Inevitably, the increasing number of accusations that have surfaced has only heightened the publicity of this affair. However, as the awareness and support of feminism rises, acts that were tolerated in previous eras are now condemned. Societies no longer close their eyes to these kinds of wrongdoings. In fact, increased popularity for the #MeToo movement over previous years has resulted in Polanski’s victims receiving a significant amount of advocacy, to such an extent that feminist organisations chose to boycott the 2020 César ceremony. Due to judicial pressure and fear of a feminist lynching, Polanski no longer attends these types of events.
In fact, at the Venice film festival in 2019, Polanski compared his hounding by feminist groups to the anti-Semitic persecution of Alfred Dreyfus, the French Jewish army officer at the centre of his most recent release, ‘J’accuse’. The film recounts the events of the Dreyfus Affair, honing in on the power of the judicial system, with Dreyfus being a victim to this regime. In making this comparison, Polanski presents himself like the main character: a victim of judicial persecution. However, he goes one step further, as by choosing to direct ‘J’accuse’, he exploits the parallels between his own life and the story of Dreyfus, using the film for his own defence.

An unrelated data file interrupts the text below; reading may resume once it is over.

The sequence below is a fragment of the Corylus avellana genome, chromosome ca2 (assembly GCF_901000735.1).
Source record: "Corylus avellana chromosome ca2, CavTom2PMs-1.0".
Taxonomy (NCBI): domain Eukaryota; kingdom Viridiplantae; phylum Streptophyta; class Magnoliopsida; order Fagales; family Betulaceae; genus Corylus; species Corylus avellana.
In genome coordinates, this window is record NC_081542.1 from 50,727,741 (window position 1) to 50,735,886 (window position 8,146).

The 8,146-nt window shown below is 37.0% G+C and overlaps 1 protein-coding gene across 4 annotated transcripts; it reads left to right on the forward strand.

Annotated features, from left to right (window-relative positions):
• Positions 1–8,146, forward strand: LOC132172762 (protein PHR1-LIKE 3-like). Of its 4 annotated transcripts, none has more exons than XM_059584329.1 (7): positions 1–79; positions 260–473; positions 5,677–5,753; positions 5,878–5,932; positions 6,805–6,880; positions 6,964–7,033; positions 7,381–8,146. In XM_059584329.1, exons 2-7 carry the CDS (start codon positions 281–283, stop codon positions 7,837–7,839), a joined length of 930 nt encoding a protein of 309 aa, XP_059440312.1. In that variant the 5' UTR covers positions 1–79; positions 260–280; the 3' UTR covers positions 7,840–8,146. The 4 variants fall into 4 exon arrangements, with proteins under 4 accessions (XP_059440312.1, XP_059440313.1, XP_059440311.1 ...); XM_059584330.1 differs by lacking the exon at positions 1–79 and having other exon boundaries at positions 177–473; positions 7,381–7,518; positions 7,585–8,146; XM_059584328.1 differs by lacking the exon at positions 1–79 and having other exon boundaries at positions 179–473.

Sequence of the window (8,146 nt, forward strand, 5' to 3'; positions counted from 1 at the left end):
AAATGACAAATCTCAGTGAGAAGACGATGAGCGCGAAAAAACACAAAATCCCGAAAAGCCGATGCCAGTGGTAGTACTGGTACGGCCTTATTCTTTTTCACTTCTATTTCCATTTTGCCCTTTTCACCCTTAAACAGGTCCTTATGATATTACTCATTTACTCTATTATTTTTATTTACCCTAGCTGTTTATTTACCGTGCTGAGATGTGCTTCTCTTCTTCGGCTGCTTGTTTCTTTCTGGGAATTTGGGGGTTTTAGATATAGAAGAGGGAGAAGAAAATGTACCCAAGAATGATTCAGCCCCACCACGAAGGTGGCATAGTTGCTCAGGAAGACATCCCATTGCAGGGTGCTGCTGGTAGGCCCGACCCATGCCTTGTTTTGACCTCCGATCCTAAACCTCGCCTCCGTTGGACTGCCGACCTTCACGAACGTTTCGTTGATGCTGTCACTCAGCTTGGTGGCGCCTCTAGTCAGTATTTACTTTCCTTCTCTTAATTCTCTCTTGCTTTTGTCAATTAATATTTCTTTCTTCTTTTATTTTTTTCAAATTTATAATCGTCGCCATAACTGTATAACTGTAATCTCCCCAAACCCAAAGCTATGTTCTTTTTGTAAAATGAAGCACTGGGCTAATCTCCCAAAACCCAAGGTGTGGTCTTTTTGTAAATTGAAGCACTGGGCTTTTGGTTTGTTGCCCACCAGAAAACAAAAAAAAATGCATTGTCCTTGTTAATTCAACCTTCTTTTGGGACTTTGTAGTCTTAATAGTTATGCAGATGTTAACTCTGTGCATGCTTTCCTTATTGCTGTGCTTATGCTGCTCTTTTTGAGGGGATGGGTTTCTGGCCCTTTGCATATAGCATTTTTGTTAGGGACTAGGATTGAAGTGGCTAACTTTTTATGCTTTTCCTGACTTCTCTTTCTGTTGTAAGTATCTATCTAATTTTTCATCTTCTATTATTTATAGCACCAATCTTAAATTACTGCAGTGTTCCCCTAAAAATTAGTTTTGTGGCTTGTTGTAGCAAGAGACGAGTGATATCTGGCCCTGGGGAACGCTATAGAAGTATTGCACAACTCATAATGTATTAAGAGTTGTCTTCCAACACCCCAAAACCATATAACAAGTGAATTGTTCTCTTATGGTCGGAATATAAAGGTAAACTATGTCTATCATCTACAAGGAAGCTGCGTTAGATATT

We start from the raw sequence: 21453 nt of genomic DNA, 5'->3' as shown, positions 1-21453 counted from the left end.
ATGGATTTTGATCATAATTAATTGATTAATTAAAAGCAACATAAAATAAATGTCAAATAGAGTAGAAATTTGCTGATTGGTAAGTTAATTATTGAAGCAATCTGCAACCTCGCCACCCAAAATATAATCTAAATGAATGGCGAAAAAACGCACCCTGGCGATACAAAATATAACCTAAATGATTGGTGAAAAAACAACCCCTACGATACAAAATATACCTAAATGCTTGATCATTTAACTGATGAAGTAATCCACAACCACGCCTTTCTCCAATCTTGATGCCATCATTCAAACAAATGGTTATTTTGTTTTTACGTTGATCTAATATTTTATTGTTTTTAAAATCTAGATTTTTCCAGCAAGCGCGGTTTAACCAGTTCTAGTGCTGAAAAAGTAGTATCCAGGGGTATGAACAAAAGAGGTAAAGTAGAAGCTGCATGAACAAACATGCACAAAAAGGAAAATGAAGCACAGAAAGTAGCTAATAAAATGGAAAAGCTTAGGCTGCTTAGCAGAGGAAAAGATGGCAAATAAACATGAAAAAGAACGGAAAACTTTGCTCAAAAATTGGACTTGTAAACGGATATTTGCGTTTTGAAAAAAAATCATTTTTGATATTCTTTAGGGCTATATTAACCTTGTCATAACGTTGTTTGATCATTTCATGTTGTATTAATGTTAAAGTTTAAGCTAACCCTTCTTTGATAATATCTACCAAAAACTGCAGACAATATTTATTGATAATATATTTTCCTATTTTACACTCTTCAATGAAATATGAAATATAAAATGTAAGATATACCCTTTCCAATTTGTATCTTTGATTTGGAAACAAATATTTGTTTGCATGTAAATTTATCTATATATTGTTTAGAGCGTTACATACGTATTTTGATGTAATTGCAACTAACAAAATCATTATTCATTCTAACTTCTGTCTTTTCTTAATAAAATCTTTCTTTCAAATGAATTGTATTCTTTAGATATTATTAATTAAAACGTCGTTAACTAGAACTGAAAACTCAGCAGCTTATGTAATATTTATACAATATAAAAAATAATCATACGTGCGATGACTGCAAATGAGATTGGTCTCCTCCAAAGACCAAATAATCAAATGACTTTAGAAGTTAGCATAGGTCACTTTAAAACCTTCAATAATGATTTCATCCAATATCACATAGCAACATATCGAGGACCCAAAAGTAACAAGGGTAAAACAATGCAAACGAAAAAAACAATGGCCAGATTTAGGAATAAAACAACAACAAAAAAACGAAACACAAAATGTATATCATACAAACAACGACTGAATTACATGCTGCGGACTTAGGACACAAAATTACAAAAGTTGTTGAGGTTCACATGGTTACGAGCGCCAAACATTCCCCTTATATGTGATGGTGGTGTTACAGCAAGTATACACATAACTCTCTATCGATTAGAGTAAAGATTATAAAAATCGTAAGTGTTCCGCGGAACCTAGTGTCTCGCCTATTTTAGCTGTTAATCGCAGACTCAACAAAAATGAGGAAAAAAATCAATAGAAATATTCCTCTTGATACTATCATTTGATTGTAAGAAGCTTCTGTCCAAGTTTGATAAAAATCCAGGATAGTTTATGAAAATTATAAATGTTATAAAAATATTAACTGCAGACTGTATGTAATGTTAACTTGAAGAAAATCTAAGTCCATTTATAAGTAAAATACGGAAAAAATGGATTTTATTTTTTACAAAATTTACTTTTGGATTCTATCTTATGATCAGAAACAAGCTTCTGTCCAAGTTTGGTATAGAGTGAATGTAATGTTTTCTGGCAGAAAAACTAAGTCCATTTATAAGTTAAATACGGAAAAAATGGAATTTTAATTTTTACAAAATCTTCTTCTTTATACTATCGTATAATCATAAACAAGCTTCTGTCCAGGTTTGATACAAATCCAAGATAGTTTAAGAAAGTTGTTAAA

“I am familiar with many of the workings of the apparatus of persecution shown in the film… I can see the same determination to deny the facts and condemn me for things I have not done. Most of the people who harass me do not know me and know nothing about the case.”
There is no doubt that it is Polanski’s success as a director, one of the most distinguished of his generation, which has shielded him from the law. He is highly valued in French society and for that reason France chose to be lenient with his crime. Perhaps, it is unsurprising that a country that was formerly home to the world capital of art and that holds such sentiment to its cultural patrimony didn’t want to tarnish the reputation of one of its own artists. Yet again, a Hollywood celebrity’s actions have been excused. The sacralisation of status within today’s society has led to a sphere of citizens that are untouchable by the state.